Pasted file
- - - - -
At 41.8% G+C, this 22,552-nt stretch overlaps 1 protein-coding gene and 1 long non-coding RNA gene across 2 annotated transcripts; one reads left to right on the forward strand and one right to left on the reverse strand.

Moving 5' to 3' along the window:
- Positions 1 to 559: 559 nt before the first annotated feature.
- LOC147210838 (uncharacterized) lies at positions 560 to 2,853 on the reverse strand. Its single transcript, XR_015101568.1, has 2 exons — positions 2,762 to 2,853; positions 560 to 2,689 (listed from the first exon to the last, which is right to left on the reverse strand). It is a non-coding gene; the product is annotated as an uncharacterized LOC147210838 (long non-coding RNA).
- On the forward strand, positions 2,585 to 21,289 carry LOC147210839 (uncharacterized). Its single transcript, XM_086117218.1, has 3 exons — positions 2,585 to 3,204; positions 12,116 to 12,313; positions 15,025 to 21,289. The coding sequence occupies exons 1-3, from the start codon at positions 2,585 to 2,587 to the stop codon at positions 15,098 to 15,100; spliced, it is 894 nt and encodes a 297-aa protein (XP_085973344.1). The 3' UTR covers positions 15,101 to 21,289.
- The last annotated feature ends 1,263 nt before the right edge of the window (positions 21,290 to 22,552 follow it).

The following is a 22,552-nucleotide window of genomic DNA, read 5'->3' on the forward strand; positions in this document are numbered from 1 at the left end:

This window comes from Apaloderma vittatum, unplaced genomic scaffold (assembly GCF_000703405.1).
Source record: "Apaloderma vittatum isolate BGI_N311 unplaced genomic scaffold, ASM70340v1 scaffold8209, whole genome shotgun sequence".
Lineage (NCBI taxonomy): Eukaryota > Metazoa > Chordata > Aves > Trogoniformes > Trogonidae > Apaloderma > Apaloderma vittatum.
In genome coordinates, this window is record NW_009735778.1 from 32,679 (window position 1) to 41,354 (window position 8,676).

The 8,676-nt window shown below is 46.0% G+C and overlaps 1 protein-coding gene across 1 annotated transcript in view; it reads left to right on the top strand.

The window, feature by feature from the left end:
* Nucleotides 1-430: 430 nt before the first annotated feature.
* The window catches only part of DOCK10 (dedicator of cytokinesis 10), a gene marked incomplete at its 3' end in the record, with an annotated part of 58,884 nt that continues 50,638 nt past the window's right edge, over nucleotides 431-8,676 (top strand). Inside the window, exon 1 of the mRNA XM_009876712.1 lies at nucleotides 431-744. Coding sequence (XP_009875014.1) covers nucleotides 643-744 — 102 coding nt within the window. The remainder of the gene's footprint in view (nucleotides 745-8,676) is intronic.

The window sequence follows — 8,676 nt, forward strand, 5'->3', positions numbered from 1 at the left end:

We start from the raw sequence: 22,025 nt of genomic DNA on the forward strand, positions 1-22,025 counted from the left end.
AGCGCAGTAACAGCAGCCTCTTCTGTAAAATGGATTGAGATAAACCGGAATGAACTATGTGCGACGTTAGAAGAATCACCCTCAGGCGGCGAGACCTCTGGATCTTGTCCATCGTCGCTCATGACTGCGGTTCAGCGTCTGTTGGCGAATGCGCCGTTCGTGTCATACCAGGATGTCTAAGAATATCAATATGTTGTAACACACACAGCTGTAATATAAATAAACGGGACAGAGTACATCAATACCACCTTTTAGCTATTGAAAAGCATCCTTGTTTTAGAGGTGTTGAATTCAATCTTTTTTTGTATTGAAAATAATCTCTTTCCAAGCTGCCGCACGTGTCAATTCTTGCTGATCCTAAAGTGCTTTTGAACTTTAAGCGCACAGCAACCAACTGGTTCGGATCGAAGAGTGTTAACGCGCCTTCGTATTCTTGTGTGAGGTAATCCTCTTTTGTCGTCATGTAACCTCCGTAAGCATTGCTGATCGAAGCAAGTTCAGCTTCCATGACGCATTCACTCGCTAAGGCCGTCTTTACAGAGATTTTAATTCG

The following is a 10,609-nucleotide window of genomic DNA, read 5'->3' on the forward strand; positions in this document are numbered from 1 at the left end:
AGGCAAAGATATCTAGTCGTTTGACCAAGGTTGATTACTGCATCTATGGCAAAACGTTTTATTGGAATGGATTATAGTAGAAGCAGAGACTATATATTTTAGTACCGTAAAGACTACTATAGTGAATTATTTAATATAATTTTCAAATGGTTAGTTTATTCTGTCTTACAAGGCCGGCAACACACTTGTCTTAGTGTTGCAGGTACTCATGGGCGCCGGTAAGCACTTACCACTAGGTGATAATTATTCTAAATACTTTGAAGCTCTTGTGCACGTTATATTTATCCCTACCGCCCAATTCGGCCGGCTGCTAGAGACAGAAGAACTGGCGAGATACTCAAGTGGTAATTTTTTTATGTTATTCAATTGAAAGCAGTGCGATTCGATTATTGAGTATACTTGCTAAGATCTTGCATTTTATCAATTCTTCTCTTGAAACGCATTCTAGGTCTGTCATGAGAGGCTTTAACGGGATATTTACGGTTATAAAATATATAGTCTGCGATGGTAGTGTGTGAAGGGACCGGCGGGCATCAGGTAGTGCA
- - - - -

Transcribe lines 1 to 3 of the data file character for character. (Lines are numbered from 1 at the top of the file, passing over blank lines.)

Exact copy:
At 41.8% G+C, this 22,552-nt stretch overlaps 1 protein-coding gene and 1 long non-coding RNA gene across 2 annotated transcripts; one reads left to right on the forward strand and one right to left on the reverse strand.

Moving 5' to 3' along the window:
- Positions 1 to 559: 559 nt before the first annotated feature.